The city of Jamestown is the main gathering place for St. Helena’s festivals and celebrations. The British overseas terrirty (AP Photo/Nicole Evatt)


Roughly one-third of all endemic biodiversity in U.K. territories can be found within the 47-square-mile island. More than 500 species are not seen anywhere else on earth, including 45 flowering plants and ferns.

Microclimates that range from cool tropical forests to sunny rolling grasslands and windswept volcanic cliffs can all be experienced within an hour’s drive.

With two dozen scenic trails, St. Helena can satisfy even the most avid hiker’s wanderlust. Serious trekkers might opt for the highest point, Diana’s Peak. The 2.3-mile hike takes you 2,690 feet above sea level and into Britain’s last remaining natural cloud forest.

Casual hikers can stroll along Blue Point Trail for spectacular views of Sandy Bay, Sperry Island and Castle Rock. For a moderate challenge, try the shaded hike to St. Helena’s famed Heart Shaped Waterfall, which only flows in winter and early spring. Be sure to catch the best views of the falls from the main road out of Jamestown.


Perched at 1,700 feet on one of the lushest and most remote parts of the island lies a historic estate with sweeping cloud-forest views and a really good cup of joe.

Wranghams is a small coffee farm with tours and home stays, run by Neil and Debbie Fantom.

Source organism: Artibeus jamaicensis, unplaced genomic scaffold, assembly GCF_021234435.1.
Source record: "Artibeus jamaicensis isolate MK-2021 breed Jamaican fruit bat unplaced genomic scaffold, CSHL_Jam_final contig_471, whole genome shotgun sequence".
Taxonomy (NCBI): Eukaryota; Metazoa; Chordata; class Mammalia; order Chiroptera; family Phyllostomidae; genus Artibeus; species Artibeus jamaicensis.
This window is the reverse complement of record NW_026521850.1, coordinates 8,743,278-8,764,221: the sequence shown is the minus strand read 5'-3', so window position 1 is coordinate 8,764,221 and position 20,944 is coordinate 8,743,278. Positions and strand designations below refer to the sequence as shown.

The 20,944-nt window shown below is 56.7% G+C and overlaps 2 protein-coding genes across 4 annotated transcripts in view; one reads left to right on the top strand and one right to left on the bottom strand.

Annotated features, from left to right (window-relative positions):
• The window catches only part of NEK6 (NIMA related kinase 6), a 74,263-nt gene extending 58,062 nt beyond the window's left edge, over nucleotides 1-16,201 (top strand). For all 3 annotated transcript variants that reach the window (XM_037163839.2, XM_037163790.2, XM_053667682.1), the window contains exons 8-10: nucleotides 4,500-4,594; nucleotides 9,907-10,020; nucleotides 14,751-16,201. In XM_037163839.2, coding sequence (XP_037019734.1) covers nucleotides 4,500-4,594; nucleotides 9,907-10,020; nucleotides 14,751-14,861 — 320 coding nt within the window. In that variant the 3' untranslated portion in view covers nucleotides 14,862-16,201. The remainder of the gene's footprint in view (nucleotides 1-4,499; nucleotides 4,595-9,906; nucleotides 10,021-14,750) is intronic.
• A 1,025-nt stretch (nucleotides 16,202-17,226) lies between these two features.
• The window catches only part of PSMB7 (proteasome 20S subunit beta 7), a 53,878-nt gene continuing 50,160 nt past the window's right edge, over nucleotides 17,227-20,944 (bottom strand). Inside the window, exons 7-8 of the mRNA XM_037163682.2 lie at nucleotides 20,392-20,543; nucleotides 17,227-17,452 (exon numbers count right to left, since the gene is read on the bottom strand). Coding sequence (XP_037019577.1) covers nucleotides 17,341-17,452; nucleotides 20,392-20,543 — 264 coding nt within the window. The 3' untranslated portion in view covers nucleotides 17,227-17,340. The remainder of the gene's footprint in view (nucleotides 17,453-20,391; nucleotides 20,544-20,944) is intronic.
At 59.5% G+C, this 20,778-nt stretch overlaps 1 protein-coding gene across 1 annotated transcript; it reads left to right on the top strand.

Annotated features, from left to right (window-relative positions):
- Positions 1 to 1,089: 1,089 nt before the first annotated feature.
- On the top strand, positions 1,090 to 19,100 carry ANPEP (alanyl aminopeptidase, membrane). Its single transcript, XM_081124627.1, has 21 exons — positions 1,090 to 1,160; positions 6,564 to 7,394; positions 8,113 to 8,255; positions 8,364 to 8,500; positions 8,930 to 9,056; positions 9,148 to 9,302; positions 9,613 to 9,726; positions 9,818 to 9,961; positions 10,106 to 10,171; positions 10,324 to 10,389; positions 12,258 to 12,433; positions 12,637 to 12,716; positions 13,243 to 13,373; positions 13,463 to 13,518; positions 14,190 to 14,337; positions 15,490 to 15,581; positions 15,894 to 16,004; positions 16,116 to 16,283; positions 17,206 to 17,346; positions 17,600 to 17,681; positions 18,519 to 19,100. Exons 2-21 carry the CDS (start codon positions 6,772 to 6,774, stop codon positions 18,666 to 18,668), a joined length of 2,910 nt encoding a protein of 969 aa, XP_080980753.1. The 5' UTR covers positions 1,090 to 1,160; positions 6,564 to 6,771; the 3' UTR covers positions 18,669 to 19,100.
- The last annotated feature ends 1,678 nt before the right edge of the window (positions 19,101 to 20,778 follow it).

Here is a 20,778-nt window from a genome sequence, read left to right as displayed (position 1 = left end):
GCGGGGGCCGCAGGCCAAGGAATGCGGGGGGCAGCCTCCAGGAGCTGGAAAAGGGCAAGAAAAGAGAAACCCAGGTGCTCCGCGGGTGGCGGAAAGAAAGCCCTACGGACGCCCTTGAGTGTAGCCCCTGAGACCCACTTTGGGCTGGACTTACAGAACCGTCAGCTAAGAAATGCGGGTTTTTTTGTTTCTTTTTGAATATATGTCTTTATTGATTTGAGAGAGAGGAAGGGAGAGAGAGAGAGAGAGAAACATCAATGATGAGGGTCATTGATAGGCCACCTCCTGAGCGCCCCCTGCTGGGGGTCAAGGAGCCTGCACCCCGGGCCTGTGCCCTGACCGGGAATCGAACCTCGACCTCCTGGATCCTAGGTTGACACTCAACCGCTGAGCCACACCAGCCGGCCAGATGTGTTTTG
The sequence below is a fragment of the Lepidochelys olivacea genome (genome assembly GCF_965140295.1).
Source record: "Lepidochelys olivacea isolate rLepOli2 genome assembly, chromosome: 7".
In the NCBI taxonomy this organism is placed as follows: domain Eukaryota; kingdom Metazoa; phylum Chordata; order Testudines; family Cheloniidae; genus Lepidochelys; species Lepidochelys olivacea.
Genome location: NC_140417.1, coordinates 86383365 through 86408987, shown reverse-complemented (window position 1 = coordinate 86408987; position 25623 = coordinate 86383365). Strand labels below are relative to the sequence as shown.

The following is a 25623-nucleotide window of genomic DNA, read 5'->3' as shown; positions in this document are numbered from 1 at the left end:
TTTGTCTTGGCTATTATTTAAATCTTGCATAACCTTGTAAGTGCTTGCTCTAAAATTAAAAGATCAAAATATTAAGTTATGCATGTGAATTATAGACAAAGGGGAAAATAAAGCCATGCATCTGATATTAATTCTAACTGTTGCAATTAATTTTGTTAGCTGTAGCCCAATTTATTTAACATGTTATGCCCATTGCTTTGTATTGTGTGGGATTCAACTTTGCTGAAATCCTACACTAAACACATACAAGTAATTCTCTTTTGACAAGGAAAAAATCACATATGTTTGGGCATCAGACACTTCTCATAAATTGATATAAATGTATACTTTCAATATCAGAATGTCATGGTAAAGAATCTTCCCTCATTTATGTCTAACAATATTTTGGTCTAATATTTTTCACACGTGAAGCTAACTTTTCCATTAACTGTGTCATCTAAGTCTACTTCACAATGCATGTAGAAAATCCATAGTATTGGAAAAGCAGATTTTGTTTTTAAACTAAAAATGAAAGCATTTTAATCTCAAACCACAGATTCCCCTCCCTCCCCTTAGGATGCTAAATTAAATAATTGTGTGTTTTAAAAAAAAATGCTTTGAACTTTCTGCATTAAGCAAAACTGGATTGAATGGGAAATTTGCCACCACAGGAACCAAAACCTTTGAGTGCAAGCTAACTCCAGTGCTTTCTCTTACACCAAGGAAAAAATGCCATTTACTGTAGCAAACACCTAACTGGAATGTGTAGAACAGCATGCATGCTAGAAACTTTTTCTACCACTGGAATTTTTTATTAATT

Coffee connoisseurs seek out St. Helena’s beans, often touted as one of the rarest and most expensive varieties in the world due to their export costs and single-origin status. It sells online for $150 per half pound. Extreme isolation has ensured that the coffee plants, which were imported from Yemen in the 18th century, have never been cross-fertilized.

“Is it the best in the world? I couldn’t tell you. Is it coffee that we enjoy producing and drinking? One hundred percent,” Neil says. “We’ve got the perfect climate for it, and we do it ourselves.”

“With love,” adds Debbie.

Other local culinary delights include plo, a cross between curry and Spanish paella, fresh fishcakes, and sponge cakes with bright pink icing known as coconut fingers.


Money: St. Helena has no ATMs, credit cards are not widely accepted, and the local bank has limited hours. Be sure to bring British pounds (GBP) to cover your stay and the 20 pounds entry fee (about $25). Another option is St. Helena Bank’s prepaid Tourist Card app, which can be loaded with debit cards online and is accepted throughout the island.

Connectivity: Download essentials like the Tourist Card app and offline Google maps before you arrive, as Wi-Fi and mobile data is limited and expensive.

Getting There: Airlink flies once weekly from Johannesburg. A mid-week flight is often added during the busier summer season, December to March. You’ll need proof of medical insurance covering at least 175,000 pounds (about $223,000) to board the plane.

Where to Stay: Accommodations range from simple home stays to boutique hotels. The higher-end Mantis St. Helena has 30 rooms and complimentary, reliable internet.

Getting Around: St. Helena’s narrow roads and blind curves are not for the faint of heart. If you’re comfortable driving stick shift on the left side of the road, rental cars are available. Otherwise, taxis are your best option for island adventuring.